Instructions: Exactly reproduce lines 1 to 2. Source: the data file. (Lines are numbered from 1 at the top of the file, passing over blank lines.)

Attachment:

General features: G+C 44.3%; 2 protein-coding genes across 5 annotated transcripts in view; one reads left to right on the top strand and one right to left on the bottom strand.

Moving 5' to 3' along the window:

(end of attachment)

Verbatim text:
General features: G+C 44.3%; 2 protein-coding genes across 5 annotated transcripts in view; one reads left to right on the top strand and one right to left on the bottom strand.

Moving 5' to 3' along the window: